When It Comes to Accessibility,

Little Changes Can Make a Big Impact!



You don’t need a major remodel to improve accessibility in your home. While wider doorways and barrier free showers are niceeven the small details like door levers and light switches can have a big impact. 


As a Certified Aging in Place Specialist, we take a “whole house” approach of planning and building. This means we focus on much more than just major home modifications. Sometimes the smallest changes have the most significant impact on the comfort, safety, and ease of access for our clients. You can improve accessibility by updating these “Little Things.” 

Interior Door Hardware: Levers Instead of Knobs 

As we age, door knobs can become difficult to turn or twist. Lever handles, on the other hand, are always easy to manage, even when carrying packages. They’re inexpensive to install and substantially increase the convenience level of your home. They come in a variety of shapes and sizes and are suitable for many different door styles. 

That goes for cabinet pulls too. D-shaped pulls that are a little deeper make it easier to open doors and drawers compared to knobs or shallow pulls. You can even add touch-to-open mechanisms to open your cabinets with the simple touch from your hand or knee. 

Better Switches 

Rocker-style light switches are easier than the lever-style and easy to change. If you’re tech savvy, smart switches can really help. They install in the same space as a regular light switch and allow you to control your lights at the switch, by phone or by voice assistant like Alexa or Google Home. 


Good, not just adequate, lighting can make a world of difference in how a home looks and performs. Nothing improves safety like a little more light. Changing bulbs to a brighter LED light such as a 4000K is a quick and inexpensive fix. If you have a bit more to add to the budget, toe kick lighting is a popular feature to add for more visibility, especially in a bathroomIn addition, lighting can be attached to a dimmer switch or motion sensor allowing for low lighting at night providing for a clear path to a bathroom or kitchen. Motion sensors are inexpensive to buy and install and will automatically turn on a lamp when entering a room.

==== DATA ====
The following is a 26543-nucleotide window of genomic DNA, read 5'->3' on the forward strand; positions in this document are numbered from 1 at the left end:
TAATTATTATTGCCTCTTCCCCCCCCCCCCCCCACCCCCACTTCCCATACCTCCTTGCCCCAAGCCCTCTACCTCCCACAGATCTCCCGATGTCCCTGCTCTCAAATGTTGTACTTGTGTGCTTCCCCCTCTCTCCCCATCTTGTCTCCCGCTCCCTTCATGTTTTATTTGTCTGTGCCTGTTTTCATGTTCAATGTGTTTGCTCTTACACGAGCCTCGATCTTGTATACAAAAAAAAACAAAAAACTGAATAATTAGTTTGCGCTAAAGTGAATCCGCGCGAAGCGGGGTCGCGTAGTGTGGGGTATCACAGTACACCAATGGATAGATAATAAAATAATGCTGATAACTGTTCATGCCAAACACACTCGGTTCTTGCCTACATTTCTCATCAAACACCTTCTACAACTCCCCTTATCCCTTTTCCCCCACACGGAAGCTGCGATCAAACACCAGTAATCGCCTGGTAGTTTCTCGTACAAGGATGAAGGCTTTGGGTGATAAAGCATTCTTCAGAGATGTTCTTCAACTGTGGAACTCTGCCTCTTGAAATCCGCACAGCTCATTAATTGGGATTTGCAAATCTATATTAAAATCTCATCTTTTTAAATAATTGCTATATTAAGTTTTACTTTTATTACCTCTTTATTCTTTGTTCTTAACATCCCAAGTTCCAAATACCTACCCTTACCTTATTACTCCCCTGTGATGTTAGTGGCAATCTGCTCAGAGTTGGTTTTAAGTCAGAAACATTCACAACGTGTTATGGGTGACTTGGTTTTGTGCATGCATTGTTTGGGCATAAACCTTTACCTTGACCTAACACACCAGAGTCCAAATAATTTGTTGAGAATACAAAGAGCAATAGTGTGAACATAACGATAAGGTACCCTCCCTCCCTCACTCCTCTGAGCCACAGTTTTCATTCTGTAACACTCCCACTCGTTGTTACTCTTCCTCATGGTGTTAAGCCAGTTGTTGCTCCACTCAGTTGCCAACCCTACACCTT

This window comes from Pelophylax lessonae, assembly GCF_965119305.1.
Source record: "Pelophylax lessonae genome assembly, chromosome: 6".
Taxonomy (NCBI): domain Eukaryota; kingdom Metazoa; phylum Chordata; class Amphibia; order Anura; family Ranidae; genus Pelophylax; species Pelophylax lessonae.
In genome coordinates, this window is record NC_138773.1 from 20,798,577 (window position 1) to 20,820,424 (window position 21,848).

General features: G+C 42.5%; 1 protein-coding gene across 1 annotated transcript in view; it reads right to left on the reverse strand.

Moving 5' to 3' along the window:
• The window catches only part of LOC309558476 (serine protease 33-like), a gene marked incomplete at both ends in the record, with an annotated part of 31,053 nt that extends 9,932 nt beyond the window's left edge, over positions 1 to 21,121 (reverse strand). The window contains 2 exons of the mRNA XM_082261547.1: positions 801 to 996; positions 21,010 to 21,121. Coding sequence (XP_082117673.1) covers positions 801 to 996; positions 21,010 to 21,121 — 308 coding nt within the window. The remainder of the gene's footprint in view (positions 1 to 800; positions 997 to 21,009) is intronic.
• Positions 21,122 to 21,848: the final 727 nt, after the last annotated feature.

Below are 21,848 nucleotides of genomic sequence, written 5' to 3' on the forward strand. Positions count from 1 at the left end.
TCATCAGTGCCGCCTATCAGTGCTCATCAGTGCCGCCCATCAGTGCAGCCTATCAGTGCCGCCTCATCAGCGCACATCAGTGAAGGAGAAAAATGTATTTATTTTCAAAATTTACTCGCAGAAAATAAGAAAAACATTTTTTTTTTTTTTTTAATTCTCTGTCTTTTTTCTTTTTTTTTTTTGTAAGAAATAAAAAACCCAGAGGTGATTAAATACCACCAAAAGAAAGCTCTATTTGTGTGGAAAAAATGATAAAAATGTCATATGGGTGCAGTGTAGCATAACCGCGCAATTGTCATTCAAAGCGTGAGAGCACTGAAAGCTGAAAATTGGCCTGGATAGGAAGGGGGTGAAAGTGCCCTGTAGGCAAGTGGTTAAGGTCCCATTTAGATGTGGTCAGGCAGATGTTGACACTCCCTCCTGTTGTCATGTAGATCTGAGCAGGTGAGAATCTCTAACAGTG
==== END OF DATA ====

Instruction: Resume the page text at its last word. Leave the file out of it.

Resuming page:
Bathroom and Kitchen Faucets Also Improve Accessibility 

Yes, there are lots of simple solutions here. We like lever-style faucets instead of turn knobs. One step further is a single lever instead of a double. Another favorite feature are the kitchen faucets that turn on with just a wave of your hand or with the sound of your voice. And a recent innovation is color sensor technology for water temperature alerts. If the water is too hot, you will see a red-light warning! 

Still Climbing Stairs but Not Ready for the “Lift”? 

Not many homes in our area have stairs, however, if you’re one of the few, consider installing railings on both sides of the staircase. It’s a small but beneficial way to reduce falls (and make climbing stairs a lot easier). Adding extra lighting at the top and bottom of your staircase is also a great safety feature. 

Grab Bars 

Grab bars are another inexpensive way to make your bathroom safer. Make sure they are solidly-anchored to the wall (no suction cups). Decorative bars are readily available and can be disguised as towel racks, soap holders, etc.  Another simple but no-cost option is to re-organize bathroom storage to bring commonly used items and supplies within easy reach. And finally, add rubberized cushioned mats to your bathtub and shower to avoid slipping. 

Adjustable Shower Heads 

A simple, low-cost solution that is useful when seated or standing in the shower is the installation of a handheld shower head on a slide bar. The added flexibility is a safer option for people with limited movement. An added simple safety tip to avoid accidental scalding is to lower the water temperature on your hot water heater to 120 degrees Fahrenheit.

New Door Hinges 

Are you doorways too narrow? Consider a door with swing-away or swing-clear hinges to provide a larger opening. We have other solutions to create wide doors for increased mobility. 


Address Your Address 

Aging in Place sometimes means medical emergencies, and that is when you want First Responders to spot your home quickly. We recommend a highly visible street address that provides quick and unambiguous home identification. Make sure the address is well-lit and clearly visible from the street. Often overlooked, this is a critical (and inexpensive) home improvement that can save lives. 


Put Some Color on the Walls! 

Using different paint colors for walls, floors, counter edges, and stairs really help with transitions. The cost is low; the benefit is significant calling attention to areas that can be safety hazards. 


We enjoy discovering home improvements that are inexpensive but add safety and comfort value to our clients’ homes. Aging in Place doesn’t have to be expensive, and with thoughtful planning, smart, cost-effective solutions can often rule the day. The above suggestions are just a sample of ideas that we bring to clients when meeting to design and build aging in place improvements. 



Abbey Roloff

Vice President, Design & Construction

SandStar Remodeling & Interiors